Many a poet and orator has celebrated the virtues of the soldier who first mounted a rampart, or first entered the enemy’s lines, or led a forlorn hope; let me tell of the heroism of those who have been called to endure the ordeal of capture, and who are dragging out a miserable existence in prison pens, choosing rather to starve to death before they will listen to the overtures of treason. These are the men who can appreciate the spirit of loyalty to their country’s flag, for they themselves exhibit it.

Let us see how the Union was honored in this wretched prison on the Fourth of July, 1863. As the day approached it was felt the occasion must not be allowed to pass without some kind of demonstration. Committees were appointed to arrange a programme and select the personae dramatis. As perfectly as possible the Declaration of Independence was to be recited. Orators were to expatiate on the history and memories of the day. Chaplain McCabe was charged with the responsibility of the musical entertainment. Thus far the work of the committees was quite simple and satisfactory.

The great thing wanting, however, was a suitable stand of colors. “How can a genuine Union flag be procured?” was on the lips of all. There were Union flags, captured in battle, in the Rebel office below. Could not one of these be obtained? If love failed, might not money secure one? But where was the money? All suggestions and plans seemed abortive. At length a happy thought occurred: “Let us make our own flag?” But how was the bunting or other material to be obtained? Let the inventive Yankee prisoner plan this campaign. He starts out with the adage, “Where there’s a will, there’s a way.” During a careful search or inventory one of these Yankees exclaimed: “Take the flap of my nether garment.” No sooner said than done. It was the dernier resort. Threads drawn from the same stuff supplied the sewing. If more nimble fingers ever manufactured a flag, certain are we that no more loyal hearts ever guided the operation. Material, such as it was, was contributed for stars and stripes, and the work went briskly forward.

The glorious day cam but too tardily. No jubilant boom of cannon nor other demonstration of joy in and about Richmond ushered its dawn. In the midst of the awful stillness, this Sahara of Rebeldom, the only oasis of loyalty to freedom was Libby Prison. Here “the day we celebrate” received merited attention. The arrangements for the occasion were duly prepared. At the proper time and in the presence of a crowd nearly frantic with excitement the newly-finished flag was hoisted into position amid “salvos” of manly voices. The enthusiasm knew no bounds. The cheers and “tigers,” somewhat suppressed at first, soon broke out into thunderous applause. Men wept and laughed and stamped and clapped and shouted. These old walls trembled, and for a while, like those of ancient Jericho, seemed ready to fall.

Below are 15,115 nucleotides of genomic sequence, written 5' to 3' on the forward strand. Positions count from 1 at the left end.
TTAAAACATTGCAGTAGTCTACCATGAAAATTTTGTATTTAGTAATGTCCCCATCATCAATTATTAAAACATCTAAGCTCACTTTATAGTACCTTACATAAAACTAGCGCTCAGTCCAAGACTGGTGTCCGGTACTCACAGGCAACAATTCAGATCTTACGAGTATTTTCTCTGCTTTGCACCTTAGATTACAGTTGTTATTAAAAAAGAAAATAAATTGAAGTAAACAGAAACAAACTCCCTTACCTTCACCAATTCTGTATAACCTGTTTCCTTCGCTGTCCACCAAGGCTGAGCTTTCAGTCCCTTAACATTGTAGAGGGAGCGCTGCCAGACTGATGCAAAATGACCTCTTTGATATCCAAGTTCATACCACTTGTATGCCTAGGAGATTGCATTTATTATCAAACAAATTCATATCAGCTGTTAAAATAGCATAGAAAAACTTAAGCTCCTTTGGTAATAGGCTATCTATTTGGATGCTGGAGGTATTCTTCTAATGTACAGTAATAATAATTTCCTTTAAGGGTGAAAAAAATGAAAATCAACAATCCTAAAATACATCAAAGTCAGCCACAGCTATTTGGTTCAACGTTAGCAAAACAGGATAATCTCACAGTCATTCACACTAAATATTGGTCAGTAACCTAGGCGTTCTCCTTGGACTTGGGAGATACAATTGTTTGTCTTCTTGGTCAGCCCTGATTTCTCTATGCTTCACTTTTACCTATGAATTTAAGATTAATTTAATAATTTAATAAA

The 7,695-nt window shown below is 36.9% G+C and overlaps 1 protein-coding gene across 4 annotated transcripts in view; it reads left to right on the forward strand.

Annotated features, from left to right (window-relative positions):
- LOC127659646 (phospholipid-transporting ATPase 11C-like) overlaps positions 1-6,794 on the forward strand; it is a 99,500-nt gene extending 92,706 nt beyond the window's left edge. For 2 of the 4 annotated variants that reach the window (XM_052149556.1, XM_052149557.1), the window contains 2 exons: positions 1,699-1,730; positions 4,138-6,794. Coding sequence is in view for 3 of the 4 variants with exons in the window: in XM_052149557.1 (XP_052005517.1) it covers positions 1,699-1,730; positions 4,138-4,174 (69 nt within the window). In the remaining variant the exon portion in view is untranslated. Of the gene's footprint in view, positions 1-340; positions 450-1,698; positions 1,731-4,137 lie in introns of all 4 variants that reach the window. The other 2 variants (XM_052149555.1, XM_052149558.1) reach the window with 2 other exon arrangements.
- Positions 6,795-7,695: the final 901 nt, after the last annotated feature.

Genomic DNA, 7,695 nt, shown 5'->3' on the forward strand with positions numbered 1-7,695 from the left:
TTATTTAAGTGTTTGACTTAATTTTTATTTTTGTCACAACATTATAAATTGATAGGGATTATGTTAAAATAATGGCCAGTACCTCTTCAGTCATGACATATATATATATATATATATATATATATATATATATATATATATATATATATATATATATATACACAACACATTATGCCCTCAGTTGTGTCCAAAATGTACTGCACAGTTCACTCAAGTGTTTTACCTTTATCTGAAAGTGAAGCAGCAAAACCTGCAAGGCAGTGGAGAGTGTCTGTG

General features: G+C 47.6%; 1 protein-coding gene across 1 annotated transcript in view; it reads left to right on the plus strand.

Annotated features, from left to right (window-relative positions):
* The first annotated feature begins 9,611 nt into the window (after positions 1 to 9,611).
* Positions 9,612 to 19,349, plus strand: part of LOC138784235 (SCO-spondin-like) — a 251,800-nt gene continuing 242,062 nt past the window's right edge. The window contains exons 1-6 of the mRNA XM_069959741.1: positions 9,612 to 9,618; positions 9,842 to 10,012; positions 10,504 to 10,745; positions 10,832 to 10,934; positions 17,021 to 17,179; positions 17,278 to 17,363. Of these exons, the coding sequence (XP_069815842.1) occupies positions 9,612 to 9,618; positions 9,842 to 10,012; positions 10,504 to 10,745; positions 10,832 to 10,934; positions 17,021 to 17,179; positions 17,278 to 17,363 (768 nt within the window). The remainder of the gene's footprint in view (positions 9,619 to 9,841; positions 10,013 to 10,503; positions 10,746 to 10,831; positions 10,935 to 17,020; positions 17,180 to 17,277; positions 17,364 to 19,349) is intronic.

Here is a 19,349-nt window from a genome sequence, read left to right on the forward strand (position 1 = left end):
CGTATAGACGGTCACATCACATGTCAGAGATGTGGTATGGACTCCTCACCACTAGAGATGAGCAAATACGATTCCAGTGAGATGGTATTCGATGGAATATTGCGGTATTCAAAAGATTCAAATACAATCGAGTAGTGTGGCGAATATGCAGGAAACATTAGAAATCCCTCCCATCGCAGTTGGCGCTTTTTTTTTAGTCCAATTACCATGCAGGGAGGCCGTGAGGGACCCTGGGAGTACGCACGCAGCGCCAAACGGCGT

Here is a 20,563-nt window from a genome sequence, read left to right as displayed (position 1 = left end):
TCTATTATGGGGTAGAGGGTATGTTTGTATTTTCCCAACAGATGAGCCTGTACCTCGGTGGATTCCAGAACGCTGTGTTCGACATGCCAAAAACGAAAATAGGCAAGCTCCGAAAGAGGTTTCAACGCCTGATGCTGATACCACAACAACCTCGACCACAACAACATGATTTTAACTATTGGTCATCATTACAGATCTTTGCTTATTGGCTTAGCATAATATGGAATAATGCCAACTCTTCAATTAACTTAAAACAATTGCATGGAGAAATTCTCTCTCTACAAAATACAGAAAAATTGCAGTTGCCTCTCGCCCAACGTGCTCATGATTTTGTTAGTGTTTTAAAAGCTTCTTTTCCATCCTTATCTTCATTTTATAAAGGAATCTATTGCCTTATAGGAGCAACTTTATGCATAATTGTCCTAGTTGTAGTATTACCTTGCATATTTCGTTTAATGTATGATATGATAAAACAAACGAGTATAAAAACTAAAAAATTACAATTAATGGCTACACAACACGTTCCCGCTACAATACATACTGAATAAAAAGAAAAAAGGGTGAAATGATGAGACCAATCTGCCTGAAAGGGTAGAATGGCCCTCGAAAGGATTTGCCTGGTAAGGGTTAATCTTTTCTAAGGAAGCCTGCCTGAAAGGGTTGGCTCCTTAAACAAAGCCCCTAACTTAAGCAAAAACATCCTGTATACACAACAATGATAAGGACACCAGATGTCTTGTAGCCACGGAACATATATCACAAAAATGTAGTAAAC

Surely no other flag ever had so unique a history. But the loyal demonstration was, perhaps, a little too boisterous. If not the head, at least the tail, of the “copperhead” treason had been stepped up. Just as Chaplain Eberhart was about to open proceedings with a prayer, Dick Turner, accompanied with a guard, strutted into the audience. The exercises were interrupted. Dick seemed to be stupefied at the sight. Could he believe his own eyes? Was he indeed standing in the presence of a Union flag which, in the Rebel capital, floated triumphantly, defiantly, in the very face of Rebeldom? Had there been a spark of manhood left in him, he would have turned back in shame to hide, at least for the rest of the day, his rebellious head. But no! With fierce and blasphemous words he shouted, “Who put that thing up there? Take it down at once!” Silence prevailed. The order was repeated with more oaths and threats. These were met with remonstrance. It was claimed that such a celebration was a right of prisoners of war at least in a civilized country.